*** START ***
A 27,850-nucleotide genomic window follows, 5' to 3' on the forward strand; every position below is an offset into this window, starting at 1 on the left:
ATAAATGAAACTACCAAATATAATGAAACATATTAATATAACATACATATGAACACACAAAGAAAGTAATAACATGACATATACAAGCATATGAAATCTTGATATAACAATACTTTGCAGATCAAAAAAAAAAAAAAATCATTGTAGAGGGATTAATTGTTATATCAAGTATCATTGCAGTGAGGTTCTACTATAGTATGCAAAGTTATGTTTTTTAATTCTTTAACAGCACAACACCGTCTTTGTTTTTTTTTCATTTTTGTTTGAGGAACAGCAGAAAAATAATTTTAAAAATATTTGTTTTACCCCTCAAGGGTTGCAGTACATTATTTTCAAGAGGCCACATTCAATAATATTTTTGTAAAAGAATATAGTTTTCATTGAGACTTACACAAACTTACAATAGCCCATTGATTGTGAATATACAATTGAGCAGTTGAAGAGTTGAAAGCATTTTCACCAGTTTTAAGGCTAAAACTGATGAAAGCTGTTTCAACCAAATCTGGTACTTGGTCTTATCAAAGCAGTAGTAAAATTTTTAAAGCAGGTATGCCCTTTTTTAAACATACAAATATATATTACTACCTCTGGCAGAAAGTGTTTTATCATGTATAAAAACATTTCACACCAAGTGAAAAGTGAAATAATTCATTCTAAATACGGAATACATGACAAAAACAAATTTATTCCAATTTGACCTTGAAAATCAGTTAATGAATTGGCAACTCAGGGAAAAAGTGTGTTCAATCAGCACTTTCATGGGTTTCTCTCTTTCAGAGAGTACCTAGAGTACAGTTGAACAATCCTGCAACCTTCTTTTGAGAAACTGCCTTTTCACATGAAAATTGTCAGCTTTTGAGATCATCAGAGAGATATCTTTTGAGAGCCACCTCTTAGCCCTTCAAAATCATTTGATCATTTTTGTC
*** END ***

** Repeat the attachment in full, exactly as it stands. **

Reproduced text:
A 27,850-nucleotide genomic window follows, 5' to 3' on the forward strand; every position below is an offset into this window, starting at 1 on the left:
ATAAATGAAACTACCAAATATAATGAAACATATTAATATAACATACATATGAACACACAAAGAAAGTAATAACATGACATATACAAGCATATGAAATCTTGATATAACAATACTTTGCAGATCAAAAAAAAAAAAAAATCATTGTAGAGGGATTAATTGTTATATCAAGTATCATTGCAGTGAGGTTCTACTATAGTATGCAAAGTTATGTTTTTTAATTCTTTAACAGCACAACACCGTCTTTGTTTTTTTTTCATTTTTGTTTGAGGAACAGCAGAAAAATAATTTTAAAAATATTTGTTTTACCCCTCAAGGGTTGCAGTACATTATTTTCAAGAGGCCACATTCAATAATATTTTTGTAAAAGAATATAGTTTTCATTGAGACTTACACAAACTTACAATAGCCCATTGATTGTGAATATACAATTGAGCAGTTGAAGAGTTGAAAGCATTTTCACCAGTTTTAAGGCTAAAACTGATGAAAGCTGTTTCAACCAAATCTGGTACTTGGTCTTATCAAAGCAGTAGTAAAATTTTTAAAGCAGGTATGCCCTTTTTTAAACATACAAATATATATTACTACCTCTGGCAGAAAGTGTTTTATCATGTATAAAAACATTTCACACCAAGTGAAAAGTGAAATAATTCATTCTAAATACGGAATACATGACAAAAACAAATTTATTCCAATTTGACCTTGAAAATCAGTTAATGAATTGGCAACTCAGGGAAAAAGTGTGTTCAATCAGCACTTTCATGGGTTTCTCTCTTTCAGAGAGTACCTAGAGTACAGTTGAACAATCCTGCAACCTTCTTTTGAGAAACTGCCTTTTCACATGAAAATTGTCAGCTTTTGAGATCATCAGAGAGATATCTTTTGAGAGCCACCTCTTAGCCCTTCAAAATCATTTGATCATTTTTGTC